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How Bosses Can Communicate Effectively with Millennial Employees

The first step is learning about what makes them tick

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BY Cristina Morales - 01 Jun 2017

PHOTO CREDIT: Getty Images

Here’s a fact that may be daunting to some of you out there: In about a decade, millennials will make up 75% of the global workforce. These millennials are some of the most driven, ambitious, and technologically-savvy workers there is, but businesses still struggle to communicate with them, as evidenced by the Randstad Q3 2015 Workmonitor, which found that 4 in 5 millennials are looking for opportunities to jump ship.

Why are employers struggling to nurture loyalty amongst their millennial employees? According to Cindy Leong, founder of Singapore-based personality training center Relationship Studio, learning about what makes millennials tick is the first step to communicating with them effectively. Here’s what she has to say:

1. Millennials want to feel empowered

Though important, financial security is not the top priority for many millennials, Leong says. Instead, millennials look for the ability to take charge and actually make things happen, as reported by The Deloitte Millennial Survey 2017.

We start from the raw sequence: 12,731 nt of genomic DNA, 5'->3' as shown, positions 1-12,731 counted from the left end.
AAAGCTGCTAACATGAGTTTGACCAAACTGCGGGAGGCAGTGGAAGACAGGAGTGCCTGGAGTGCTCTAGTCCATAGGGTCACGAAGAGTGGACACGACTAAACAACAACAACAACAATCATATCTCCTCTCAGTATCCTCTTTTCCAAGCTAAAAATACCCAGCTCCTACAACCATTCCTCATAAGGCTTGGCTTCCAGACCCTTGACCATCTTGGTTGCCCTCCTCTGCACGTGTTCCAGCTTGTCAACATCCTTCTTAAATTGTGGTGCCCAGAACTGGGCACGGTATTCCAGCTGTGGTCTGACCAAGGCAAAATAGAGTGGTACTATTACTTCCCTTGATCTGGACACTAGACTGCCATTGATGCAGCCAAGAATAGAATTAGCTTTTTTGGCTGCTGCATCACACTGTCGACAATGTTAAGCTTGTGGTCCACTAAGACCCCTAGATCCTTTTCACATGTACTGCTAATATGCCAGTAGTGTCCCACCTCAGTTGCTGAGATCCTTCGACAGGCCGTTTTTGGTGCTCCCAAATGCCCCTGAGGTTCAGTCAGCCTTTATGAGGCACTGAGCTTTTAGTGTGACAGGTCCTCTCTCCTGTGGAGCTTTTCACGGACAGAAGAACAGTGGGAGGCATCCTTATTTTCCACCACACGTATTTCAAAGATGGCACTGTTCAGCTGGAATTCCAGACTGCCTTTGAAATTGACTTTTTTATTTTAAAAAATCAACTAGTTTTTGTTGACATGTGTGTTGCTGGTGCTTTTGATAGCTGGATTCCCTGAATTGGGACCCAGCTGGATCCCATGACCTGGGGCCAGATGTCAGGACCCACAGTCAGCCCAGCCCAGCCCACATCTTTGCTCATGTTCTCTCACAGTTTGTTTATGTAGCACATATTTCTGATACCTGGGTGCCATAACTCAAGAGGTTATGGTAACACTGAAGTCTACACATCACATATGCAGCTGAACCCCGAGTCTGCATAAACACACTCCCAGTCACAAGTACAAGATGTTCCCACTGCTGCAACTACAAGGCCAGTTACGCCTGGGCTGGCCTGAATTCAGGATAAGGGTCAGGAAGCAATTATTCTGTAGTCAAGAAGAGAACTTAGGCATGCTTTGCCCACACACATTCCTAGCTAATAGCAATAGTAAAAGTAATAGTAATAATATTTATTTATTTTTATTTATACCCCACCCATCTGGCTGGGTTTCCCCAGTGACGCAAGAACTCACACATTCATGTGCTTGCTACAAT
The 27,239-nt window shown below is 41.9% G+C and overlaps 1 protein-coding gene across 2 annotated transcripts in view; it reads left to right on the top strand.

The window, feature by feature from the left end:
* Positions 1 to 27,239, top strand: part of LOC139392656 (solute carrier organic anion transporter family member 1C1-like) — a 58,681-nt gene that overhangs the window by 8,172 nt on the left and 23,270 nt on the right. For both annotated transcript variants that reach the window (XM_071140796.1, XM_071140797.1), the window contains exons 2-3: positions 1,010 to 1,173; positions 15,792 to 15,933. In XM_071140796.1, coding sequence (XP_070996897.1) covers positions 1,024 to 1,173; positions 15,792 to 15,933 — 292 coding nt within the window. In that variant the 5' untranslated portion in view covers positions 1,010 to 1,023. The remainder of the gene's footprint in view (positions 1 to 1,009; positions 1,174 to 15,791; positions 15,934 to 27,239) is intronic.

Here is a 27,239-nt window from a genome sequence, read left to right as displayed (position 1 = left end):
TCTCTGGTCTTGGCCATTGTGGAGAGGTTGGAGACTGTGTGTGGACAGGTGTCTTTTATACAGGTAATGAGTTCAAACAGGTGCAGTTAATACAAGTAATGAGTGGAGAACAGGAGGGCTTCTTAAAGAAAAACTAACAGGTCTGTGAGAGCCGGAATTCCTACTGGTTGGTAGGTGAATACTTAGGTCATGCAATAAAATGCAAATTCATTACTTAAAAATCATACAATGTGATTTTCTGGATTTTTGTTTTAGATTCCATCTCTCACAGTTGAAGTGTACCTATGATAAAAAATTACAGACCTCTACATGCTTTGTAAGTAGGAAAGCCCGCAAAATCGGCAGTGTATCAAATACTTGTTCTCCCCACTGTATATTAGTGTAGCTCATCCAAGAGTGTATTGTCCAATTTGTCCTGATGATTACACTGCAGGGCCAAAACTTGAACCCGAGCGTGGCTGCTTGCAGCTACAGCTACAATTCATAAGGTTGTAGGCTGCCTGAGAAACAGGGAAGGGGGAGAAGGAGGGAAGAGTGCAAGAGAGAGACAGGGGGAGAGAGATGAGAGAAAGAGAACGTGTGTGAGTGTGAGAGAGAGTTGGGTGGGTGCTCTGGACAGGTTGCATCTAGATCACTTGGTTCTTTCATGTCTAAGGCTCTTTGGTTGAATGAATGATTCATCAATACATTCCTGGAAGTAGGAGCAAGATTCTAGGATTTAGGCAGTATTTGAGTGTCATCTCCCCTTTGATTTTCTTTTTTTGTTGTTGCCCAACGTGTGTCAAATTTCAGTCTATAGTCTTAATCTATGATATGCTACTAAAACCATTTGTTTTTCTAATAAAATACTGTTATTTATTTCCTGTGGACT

“Some of my clients have people who leave their company because they feel that they can’t connect with the company’s vision,” says Leong. She advises business owners to take the time to communicate their vision with their millennial employees, or even invite them to develop the company’s vision with them. “This gives the staff a sense of ownership towards the company’s vision.”

Leong advises employers to adapt a more collaborative—not commanding—communication style. One way to do so is to give millennials the space to make suggestions and give feedback. “They want to be heard,” she continues. “Even if they don’t have the best idea in town, you should give them that opportunity to express themselves.”

2. Millennials crave for a sense of belonging

Millennials want to feel like they belong—without getting the sense that they’re just another cog in the machine. Employers can foster this feeling by being intentional in how they mentor and communicate with their staff, Leong says.

“I advocate for one-to-one coffee sessions between managers and staff, because many people—especially in Singapore—would not open themselves up in a group setting,” says Leong. Being intentional and taking the time to pick the brains of your staff shows them that you’re interested in their lives and that you acknowledge their value.

3. Remember: there’s more to millennials than their label

These one-on-one meetings also lets you see more of your employees’ individual personalities. After all, bosses shouldn’t fall into the trap of boxing their employees into categories. People are much more nuanced than an all-encompassing label, and this applies to your millennial employees as well.

“Older people sometimes have to get into [their millennial employees’] world,” Leong says. “Get interested in their lives and build a relationship so you can understand each other and learn how to better communicate and work as a team.”

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